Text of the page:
Highlights: Although Clash was actually quite enjoyed by my own play group, if we’re being honest, it wasn’t particularly beloved overall. Seen during the Lorwyn era, most didn’t like the extra work that went into clash effects on cards, either because they didn’t feel it powerful enough or the players didn’t particularly like the idea that a boosted effect was semi-random as it’s based on comparing the top card of your respective decks. A few also didn’t like the prospect of giving an opponent a potential free Scry 1 for the trouble. Because of this, Clash overall has not aged particularly well.
Recross the Paths is a rare exception.
It is true that this Morningtide land fetch card hasn’t been as prominent in many decks as it used to be, but it seems more to do with more (and newer) competing cards performing the same feat. Which is fair. Still, although not as ubiquitous as Harrow or Cultivate or Crop Rotation or even its more flashy sibling from the same set, Scapeshift, Recross the Paths definitely should be on a short list the next time you need a simple land fetch card.
At its most basic, Recross the Paths is a straightforward and basic three mana land fetch card that takes a land from your deck and puts it untapped directly onto the battlefield rather than in your hand. The catch, however, is that rather than search for a specific basic land type, you instead reveal from your deck till you find something. This make it less predictable than some of its counterparts if you’re after a specific land, but in many multiplayer cases, especially in Commander, any land drop is good as it enables more options, accelerates your deck, and thins out the likelihood of land draws on your turn.
Moreover, Recross the Paths offers something that’s often overlooked at first: it will put any land you find onto the battlefield, not just basic lands. In a format where nonbasic lands are almost more common than basic ones at times, this turns what may have been initially a downside into something incredibly advantageous.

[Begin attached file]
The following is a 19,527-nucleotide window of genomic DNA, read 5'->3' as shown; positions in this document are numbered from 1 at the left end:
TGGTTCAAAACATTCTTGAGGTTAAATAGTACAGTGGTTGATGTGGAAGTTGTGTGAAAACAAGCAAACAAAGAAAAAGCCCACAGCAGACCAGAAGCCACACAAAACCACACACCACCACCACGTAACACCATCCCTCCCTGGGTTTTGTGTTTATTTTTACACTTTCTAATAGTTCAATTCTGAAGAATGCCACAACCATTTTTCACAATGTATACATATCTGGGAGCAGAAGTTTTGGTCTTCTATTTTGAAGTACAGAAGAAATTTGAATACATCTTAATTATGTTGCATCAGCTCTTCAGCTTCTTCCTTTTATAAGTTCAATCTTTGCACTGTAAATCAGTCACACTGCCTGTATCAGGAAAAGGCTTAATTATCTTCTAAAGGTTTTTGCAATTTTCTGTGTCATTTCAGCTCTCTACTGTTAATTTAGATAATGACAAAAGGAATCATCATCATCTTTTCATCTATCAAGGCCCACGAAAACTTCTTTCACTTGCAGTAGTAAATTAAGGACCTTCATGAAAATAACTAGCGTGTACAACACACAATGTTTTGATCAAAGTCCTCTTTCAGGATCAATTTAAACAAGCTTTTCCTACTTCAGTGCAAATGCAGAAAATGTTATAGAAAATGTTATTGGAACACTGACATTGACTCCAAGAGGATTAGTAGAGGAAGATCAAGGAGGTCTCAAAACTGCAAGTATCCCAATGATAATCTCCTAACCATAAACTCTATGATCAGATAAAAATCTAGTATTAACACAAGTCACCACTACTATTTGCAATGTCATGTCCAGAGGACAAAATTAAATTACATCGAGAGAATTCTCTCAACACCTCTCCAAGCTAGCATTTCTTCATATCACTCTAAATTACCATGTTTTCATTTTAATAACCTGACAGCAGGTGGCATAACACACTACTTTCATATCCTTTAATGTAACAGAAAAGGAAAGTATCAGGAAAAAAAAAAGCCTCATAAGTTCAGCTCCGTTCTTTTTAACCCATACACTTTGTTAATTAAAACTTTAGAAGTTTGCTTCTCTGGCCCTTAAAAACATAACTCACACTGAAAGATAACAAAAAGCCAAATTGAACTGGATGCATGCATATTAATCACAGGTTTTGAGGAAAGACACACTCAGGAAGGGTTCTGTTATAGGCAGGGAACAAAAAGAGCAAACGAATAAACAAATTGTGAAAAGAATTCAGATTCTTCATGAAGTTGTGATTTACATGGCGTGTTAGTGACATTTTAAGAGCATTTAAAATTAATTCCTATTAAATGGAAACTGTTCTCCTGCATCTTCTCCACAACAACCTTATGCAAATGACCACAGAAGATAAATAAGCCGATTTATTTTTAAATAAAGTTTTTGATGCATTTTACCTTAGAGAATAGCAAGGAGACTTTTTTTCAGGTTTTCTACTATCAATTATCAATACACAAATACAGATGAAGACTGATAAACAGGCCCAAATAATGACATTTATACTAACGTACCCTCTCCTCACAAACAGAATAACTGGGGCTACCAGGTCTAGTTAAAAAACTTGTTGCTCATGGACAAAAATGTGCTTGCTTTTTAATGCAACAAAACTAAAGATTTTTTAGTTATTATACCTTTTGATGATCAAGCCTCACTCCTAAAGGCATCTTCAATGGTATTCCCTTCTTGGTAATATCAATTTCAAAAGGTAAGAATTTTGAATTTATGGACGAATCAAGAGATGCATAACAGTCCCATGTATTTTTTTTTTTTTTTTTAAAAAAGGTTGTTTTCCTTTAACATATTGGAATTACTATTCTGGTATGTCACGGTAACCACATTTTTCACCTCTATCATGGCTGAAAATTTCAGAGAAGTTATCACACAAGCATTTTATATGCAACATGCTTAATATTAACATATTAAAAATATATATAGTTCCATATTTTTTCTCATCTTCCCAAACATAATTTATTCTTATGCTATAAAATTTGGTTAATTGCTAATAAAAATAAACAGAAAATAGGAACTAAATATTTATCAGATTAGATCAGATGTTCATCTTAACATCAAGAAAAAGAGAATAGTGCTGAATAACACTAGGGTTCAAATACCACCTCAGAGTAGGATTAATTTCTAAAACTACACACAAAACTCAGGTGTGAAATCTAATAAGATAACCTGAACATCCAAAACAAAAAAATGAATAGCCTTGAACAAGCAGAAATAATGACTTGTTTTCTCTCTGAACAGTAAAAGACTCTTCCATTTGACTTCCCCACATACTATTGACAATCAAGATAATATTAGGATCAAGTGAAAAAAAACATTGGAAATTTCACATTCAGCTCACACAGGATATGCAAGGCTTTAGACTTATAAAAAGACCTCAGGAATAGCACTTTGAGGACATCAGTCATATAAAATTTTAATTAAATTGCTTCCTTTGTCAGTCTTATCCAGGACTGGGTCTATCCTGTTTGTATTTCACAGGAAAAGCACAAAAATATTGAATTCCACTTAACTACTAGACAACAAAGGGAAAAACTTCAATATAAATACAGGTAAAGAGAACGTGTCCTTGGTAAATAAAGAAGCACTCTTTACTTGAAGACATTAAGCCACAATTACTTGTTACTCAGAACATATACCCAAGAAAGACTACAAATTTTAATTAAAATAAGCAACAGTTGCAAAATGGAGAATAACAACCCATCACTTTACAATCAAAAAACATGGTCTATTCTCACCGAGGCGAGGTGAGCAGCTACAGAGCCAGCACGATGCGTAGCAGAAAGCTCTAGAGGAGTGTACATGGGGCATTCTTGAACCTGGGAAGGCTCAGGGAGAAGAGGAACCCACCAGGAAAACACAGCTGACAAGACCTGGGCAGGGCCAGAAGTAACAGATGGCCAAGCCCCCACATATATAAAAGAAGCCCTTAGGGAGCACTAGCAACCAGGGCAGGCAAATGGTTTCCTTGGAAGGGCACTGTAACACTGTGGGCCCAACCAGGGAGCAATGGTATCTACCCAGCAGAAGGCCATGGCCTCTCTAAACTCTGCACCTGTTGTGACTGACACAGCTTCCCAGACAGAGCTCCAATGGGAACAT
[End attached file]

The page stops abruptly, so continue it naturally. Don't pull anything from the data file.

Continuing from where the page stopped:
Finally comes the clash itself, which even those who don’t love the effect overall may want to pay attention to. For on this card, if you win the clash with an opponent, Recross the Paths goes back to your hand to be cast again. If you have the available mana and have a particularly high CMC card atop your library, you could easily ensure multiple casts within the same turn if you wanted. Sure, each time you’re clashing you are allowing an opponent to sift the top of their deck and get rid of a particularly undesirable card, but a) you also get to do this and b) no one says you have to choose the same opponent each time.
And hey, at the worst, the very worst, Recross gives you a three mana land drop with a Scry 1 kicker. The horror!
So all in all, yeah, the next time you need to pick a fetch card in Green out of your 50 or so choices, give it a second look.
Keep an eye out for us to be regularly featuring other more accessible-but-worth-it Commander cards going forward. In the meantime, we’ll keep the light on for you.